Predatory for-profit colleges are attempting to make a comeback through the Department of Education’s proposed budget, which includes cutting $10.6 billion from federal education initiatives. The plan would drive low-income college students to for-profit colleges that leave them with a high debt load and limited career opportunities. The budget is also expected to exacerbate the explosive burden of student loan debt that now follows millions of Americans over the course of their lives, with the worst impact hitting women and people of color. The Department also announced its decision to rollback the Borrower Defense to Repayment and Gainful Employment regulations. The premises of the Gainful Employment Rule and the Borrower Defense to Repayment Rule are simple: 1) career training programs should provide sufficient education to enable graduates to obtain jobs and actually pay off their debt without a significant financial hardship and 2) students defrauded by their schools should be able to have their loans discharged. The announcement detailed not just delays in implementation and enforcement of the current rules but an entirely new rulemaking process. Nineteen State Attorneys General have also joined the call to fight back against the elimination of existing protections for students. Public hearings to discuss these harmful rollbacks will be held in Washington, D.C., and Dallas, Texas, on July 10 and 12.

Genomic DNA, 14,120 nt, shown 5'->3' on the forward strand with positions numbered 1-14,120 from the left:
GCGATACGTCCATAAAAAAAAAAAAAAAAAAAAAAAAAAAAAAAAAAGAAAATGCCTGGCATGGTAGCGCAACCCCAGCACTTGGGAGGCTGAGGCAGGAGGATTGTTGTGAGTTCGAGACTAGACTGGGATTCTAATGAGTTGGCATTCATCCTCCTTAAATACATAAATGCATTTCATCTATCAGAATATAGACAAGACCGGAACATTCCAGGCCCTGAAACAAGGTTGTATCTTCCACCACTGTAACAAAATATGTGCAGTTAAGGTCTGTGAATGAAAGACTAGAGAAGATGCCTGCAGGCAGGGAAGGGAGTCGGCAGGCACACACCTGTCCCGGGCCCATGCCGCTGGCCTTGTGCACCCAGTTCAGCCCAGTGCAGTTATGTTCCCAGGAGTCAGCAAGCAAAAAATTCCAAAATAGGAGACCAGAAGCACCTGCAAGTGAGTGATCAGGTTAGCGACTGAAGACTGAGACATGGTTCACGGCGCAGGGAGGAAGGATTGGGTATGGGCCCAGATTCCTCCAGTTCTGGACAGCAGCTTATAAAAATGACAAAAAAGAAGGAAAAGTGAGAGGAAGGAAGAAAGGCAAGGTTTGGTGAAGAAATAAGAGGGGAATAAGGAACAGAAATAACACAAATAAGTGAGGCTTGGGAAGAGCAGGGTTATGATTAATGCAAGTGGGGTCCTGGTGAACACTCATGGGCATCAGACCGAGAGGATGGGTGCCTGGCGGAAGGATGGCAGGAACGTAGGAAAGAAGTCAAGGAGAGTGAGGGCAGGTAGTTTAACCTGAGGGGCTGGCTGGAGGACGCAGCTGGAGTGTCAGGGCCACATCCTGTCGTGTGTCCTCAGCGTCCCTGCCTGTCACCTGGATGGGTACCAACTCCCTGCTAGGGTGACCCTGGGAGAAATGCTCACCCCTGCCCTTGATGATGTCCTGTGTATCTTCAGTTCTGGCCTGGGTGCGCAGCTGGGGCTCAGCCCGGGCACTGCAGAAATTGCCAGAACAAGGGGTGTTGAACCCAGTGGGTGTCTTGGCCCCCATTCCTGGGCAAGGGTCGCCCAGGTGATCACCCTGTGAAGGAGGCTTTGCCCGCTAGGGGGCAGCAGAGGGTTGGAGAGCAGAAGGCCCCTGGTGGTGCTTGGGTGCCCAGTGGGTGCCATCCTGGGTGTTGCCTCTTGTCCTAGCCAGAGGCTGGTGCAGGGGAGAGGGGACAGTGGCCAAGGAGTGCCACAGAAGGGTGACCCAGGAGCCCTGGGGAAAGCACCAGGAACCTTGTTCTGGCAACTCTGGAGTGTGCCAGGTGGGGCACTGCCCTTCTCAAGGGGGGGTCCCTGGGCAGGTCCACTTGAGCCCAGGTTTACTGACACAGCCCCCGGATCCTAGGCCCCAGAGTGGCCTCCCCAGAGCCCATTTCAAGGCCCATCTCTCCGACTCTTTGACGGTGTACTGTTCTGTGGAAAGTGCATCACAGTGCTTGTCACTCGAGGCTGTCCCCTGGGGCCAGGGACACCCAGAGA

In June, consumer advocates and civil rights organizations renewed their call to Congress to let the CFPB finish its job of finalizing a strong rule on payday and car-title lending. Last year, people from across the country gathered in Kansas City, Missouri to witness the announcement of a long-awaited proposal by the CFPB to rein in the harms of payday, car-title, and other high-cost installment loans. Since that time, hundreds of thousands of people have urged the CFPB to finalize a strong rule to prevent the harms of these unaffordable debt trap loans. Meanwhile, payday lenders and their supporters in Congress keep trying to delay and block the CFPB from doing its important work. Members of Congress have geared up to dismantle the Consumer Bureau, most notably with the recent passage of the Financial CHOICE Act, which would severely weaken the Bureau’s ability to protect consumers from predatory lenders. Among several anti-consumer provisions, the bill includes legislation that would prevent the CFPB from regulating payday and car-title lenders. If the Wrong Choice Act were law today, payday lenders would have a free pass to keep people trapped in a cycle of debt. Any attempt to weaken the CFPB in anyway serves to benefit payday lenders and other predatory actors.